Agents will focus on specific issues and situations, and with the increase in bots and self-service options, agents will be able to focus their time on customers who require more assistance or a more personalized touch.
5. AI Is Expanding Beyond Customer-Facing Uses
AI already has played a tremendous role in shaping how customers interact with support teams and brands. Bots can handle various tasks and interact with multiple customers all at the same time, and they do so 24/7.
AI allows companies to leverage customer data, to surface specific products or relevant content to each customer automatically, and to adapt in real-time based on customer needs, behavior, and more.
We have only begun scratching the surface of how AI can benefit the customer experience, but one trend to watch is the internalization of AI and how it will shape the support agent experience and the entire contact center ecosystem.
While it may be working behind the scenes, the reality is that support teams can and should be leveraging AI automatically in order to surface actionable insights that can be provided to customers in real time.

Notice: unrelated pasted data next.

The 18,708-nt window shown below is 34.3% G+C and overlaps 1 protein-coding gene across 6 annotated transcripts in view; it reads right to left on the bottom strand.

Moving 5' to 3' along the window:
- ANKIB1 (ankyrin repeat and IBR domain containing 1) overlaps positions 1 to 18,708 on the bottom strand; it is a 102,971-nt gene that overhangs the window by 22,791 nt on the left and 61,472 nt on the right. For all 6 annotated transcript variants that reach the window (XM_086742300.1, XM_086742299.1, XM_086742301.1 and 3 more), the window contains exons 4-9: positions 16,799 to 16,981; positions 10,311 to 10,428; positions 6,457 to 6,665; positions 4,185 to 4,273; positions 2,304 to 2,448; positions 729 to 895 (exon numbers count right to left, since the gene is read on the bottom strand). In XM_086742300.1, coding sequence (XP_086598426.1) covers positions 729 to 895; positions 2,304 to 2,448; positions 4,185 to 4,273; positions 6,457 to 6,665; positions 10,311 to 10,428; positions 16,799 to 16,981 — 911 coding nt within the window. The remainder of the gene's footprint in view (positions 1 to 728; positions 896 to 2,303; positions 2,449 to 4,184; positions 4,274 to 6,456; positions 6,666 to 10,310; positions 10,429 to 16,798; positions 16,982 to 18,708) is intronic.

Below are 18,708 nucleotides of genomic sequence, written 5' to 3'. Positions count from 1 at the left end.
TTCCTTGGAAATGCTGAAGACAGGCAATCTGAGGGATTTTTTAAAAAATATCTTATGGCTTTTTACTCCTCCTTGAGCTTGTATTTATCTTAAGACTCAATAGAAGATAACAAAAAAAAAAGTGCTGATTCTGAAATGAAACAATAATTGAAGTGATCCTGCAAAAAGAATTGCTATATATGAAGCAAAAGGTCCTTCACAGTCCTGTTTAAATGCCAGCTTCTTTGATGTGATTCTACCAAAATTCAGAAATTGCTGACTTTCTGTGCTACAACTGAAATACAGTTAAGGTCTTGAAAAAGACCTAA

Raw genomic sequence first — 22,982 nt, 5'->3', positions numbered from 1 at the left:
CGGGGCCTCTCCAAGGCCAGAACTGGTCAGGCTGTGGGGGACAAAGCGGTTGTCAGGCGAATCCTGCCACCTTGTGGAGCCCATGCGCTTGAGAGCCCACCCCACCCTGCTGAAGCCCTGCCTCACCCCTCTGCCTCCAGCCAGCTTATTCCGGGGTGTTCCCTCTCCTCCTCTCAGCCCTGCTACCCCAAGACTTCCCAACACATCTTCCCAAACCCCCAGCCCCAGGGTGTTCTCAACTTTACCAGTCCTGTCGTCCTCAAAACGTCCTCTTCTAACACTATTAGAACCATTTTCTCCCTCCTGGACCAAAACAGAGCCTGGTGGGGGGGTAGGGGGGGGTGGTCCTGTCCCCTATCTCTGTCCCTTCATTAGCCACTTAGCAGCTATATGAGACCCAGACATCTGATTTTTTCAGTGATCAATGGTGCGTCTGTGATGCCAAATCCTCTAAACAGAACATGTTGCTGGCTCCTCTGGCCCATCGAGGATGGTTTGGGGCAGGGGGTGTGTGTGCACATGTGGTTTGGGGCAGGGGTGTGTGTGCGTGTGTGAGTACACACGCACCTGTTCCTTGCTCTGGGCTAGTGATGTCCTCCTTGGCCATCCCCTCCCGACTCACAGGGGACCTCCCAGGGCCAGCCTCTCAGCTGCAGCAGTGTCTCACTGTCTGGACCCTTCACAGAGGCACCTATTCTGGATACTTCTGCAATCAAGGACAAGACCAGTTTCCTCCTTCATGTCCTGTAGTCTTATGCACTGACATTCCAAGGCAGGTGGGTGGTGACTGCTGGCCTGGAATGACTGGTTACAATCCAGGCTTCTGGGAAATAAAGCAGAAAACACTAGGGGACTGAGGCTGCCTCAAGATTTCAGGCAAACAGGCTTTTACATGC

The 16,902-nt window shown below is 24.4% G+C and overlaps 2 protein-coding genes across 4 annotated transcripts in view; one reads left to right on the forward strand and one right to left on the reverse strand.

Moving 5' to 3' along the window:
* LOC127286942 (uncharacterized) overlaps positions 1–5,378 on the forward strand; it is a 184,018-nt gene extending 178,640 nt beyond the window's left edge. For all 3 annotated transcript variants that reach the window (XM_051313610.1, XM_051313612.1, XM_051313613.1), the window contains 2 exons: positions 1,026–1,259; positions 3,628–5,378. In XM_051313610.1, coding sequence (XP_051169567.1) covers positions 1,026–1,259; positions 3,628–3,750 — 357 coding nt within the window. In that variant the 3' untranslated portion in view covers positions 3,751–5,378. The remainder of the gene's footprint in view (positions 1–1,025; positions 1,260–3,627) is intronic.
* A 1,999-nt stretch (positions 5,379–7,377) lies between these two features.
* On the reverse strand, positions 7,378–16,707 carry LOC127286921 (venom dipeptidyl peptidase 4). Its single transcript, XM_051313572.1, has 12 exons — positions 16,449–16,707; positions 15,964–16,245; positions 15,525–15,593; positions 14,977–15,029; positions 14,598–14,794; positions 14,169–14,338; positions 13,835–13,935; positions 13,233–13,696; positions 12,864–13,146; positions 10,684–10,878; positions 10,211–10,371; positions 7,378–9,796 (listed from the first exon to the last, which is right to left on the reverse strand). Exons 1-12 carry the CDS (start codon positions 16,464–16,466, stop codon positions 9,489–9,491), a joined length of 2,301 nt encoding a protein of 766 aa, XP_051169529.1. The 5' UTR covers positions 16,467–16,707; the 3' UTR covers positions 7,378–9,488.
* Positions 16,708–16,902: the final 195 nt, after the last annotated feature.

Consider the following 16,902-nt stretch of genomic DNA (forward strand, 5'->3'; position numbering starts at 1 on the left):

This not only makes the process of finding and retrieving information immensely easier for agents, but also increases productivity by allowing them to spend less time searching for information and more time interacting with customers and resolving issues.
AI also can be used to route customers intelligently, based on who they are and why they are calling in — meaning agents can feel confident that they will be able to resolve issues without needing to put customers on hold or transfer them to different teams.
Turning Customer Support Into a Revenue Driver
Traditionally, customer support has been viewed as one of the more expensive arms of an enterprise, and understandably so. From expensive hardware that is in constant need of maintenance and updating, to large spaces to staff call center agents, contact centers typically have been regarded as cost centers.
However, the move to the cloud and the trend toward a digital-first approach to customer support have led to the adoption of new technologies and strategies that not only have created a better experience for customers, but also have offered the opportunity to reshape what customer support can be.
Customer support will continue to evolve, and trends will become realities and common business practices. Support agents, supervisors and leaders all will be in a position to reshape the customer experience, generate tangible ROI, and redefine what a contact center can be.